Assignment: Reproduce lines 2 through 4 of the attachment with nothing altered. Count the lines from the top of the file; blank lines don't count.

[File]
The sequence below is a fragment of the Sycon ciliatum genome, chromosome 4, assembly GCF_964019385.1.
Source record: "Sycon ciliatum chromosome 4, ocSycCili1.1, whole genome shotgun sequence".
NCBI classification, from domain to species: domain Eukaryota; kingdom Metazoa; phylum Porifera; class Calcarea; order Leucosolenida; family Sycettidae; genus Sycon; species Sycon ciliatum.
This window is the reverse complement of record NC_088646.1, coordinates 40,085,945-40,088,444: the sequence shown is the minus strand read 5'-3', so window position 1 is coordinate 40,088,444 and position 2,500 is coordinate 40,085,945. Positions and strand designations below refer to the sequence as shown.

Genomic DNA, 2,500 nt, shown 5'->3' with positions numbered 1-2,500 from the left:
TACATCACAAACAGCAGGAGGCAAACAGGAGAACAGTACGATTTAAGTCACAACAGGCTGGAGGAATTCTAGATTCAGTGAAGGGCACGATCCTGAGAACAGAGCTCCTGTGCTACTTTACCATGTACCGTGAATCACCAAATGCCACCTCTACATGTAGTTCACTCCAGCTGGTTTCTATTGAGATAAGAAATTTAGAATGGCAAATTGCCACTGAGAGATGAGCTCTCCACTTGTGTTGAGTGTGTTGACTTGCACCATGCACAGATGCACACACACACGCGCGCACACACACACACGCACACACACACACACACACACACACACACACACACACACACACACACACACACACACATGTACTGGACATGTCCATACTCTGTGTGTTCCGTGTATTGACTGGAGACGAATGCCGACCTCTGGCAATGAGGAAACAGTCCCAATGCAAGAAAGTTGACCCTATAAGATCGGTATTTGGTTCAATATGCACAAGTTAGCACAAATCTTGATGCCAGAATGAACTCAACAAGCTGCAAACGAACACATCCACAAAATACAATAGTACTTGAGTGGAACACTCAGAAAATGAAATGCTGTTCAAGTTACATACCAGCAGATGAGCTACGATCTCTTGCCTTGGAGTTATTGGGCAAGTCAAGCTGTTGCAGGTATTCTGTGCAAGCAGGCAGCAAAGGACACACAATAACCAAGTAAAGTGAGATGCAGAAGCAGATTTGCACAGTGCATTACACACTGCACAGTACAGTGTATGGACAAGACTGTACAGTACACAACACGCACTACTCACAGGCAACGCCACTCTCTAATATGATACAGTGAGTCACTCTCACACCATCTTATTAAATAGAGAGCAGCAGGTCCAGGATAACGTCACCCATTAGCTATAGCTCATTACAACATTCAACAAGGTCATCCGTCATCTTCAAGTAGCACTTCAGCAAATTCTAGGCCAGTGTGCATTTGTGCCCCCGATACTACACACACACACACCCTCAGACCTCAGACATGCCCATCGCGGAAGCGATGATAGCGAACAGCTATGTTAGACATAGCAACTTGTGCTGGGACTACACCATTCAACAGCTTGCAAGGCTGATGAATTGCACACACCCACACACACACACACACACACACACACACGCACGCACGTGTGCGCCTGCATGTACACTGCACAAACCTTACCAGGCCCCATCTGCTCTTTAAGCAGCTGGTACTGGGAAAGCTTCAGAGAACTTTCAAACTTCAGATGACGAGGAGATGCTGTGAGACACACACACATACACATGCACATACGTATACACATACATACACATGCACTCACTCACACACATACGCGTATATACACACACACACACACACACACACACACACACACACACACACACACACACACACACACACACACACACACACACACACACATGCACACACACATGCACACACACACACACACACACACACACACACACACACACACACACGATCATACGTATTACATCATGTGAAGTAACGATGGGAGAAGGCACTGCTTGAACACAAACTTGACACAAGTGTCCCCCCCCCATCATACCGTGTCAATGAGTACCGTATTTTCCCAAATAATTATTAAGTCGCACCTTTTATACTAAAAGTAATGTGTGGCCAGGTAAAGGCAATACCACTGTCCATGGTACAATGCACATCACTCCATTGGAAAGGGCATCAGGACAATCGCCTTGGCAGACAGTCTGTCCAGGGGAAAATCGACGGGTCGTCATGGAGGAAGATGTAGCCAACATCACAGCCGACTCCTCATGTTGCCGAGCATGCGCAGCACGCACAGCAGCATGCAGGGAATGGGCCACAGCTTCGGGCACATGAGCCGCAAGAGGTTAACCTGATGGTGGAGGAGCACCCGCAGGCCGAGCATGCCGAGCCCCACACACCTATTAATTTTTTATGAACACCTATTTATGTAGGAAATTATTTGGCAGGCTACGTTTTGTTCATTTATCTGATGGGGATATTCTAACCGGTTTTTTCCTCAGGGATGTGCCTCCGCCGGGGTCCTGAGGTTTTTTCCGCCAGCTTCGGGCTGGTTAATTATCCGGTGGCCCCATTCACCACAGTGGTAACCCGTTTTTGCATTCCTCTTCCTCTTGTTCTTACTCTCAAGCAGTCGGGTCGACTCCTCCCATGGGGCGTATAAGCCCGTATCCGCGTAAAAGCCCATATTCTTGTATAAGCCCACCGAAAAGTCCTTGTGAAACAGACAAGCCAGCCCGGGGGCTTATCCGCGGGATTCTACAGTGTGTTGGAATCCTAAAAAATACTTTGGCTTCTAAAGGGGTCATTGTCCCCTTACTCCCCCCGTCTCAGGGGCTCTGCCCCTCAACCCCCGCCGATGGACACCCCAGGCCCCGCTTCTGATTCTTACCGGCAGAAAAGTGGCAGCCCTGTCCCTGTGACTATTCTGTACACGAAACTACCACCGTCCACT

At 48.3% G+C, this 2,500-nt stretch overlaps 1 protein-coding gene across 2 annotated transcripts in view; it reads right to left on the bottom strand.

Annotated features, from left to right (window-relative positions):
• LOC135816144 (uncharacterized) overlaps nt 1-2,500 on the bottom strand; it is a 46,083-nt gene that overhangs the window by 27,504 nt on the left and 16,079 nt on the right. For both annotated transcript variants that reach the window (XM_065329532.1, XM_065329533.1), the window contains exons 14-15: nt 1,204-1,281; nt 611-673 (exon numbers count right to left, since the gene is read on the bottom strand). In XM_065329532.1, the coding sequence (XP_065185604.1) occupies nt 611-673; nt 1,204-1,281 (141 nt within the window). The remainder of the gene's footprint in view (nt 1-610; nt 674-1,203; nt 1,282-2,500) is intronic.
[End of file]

Source record: "Sycon ciliatum chromosome 4, ocSycCili1.1, whole genome shotgun sequence".
NCBI classification, from domain to species: domain Eukaryota; kingdom Metazoa; phylum Porifera; class Calcarea; order Leucosolenida; family Sycettidae; genus Sycon; species Sycon ciliatum.
This window is the reverse complement of record NC_088646.1, coordinates 40,085,945-40,088,444: the sequence shown is the minus strand read 5'-3', so window position 1 is coordinate 40,088,444 and position 2,500 is coordinate 40,085,945. Positions and strand designations below refer to the sequence as shown.